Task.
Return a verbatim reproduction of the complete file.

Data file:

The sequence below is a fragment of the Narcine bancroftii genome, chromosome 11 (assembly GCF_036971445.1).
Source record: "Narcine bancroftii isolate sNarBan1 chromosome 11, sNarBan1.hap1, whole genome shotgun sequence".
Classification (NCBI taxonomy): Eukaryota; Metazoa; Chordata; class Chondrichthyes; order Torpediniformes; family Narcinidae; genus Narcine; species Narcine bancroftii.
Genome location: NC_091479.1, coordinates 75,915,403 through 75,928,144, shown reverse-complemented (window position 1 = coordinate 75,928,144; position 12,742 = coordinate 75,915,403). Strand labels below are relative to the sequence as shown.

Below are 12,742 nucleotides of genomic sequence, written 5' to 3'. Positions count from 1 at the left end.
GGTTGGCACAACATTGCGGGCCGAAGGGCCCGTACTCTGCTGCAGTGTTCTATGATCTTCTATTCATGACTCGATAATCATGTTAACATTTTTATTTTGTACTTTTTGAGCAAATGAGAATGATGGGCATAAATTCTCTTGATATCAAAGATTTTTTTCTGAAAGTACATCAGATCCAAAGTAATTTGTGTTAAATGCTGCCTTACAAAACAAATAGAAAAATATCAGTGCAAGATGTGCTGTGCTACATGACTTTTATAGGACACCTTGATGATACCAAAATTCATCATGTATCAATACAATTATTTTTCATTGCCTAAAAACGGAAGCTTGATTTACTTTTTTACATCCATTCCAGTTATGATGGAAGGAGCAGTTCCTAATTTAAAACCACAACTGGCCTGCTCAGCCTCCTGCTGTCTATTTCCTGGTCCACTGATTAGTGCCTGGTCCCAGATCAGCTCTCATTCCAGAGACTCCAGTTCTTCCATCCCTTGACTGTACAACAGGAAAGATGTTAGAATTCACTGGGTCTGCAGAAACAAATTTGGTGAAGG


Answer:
The sequence below is a fragment of the Narcine bancroftii genome, chromosome 11 (assembly GCF_036971445.1).
Source record: "Narcine bancroftii isolate sNarBan1 chromosome 11, sNarBan1.hap1, whole genome shotgun sequence".
Classification (NCBI taxonomy): Eukaryota; Metazoa; Chordata; class Chondrichthyes; order Torpediniformes; family Narcinidae; genus Narcine; species Narcine bancroftii.
Genome location: NC_091479.1, coordinates 75,915,403 through 75,928,144, shown reverse-complemented (window position 1 = coordinate 75,928,144; position 12,742 = coordinate 75,915,403). Strand labels below are relative to the sequence as shown.

Below are 12,742 nucleotides of genomic sequence, written 5' to 3'. Positions count from 1 at the left end.
GGTTGGCACAACATTGCGGGCCGAAGGGCCCGTACTCTGCTGCAGTGTTCTATGATCTTCTATTCATGACTCGATAATCATGTTAACATTTTTATTTTGTACTTTTTGAGCAAATGAGAATGATGGGCATAAATTCTCTTGATATCAAAGATTTTTTTCTGAAAGTACATCAGATCCAAAGTAATTTGTGTTAAATGCTGCCTTACAAAACAAATAGAAAAATATCAGTGCAAGATGTGCTGTGCTACATGACTTTTATAGGACACCTTGATGATACCAAAATTCATCATGTATCAATACAATTATTTTTCATTGCCTAAAAACGGAAGCTTGATTTACTTTTTTACATCCATTCCAGTTATGATGGAAGGAGCAGTTCCTAATTTAAAACCACAACTGGCCTGCTCAGCCTCCTGCTGTCTATTTCCTGGTCCACTGATTAGTGCCTGGTCCCAGATCAGCTCTCATTCCAGAGACTCCAGTTCTTCCATCCCTTGACTGTACAACAGGAAAGATGTTAGAATTCACTGGGTCTGCAGAAACAAATTTGGTGAAGG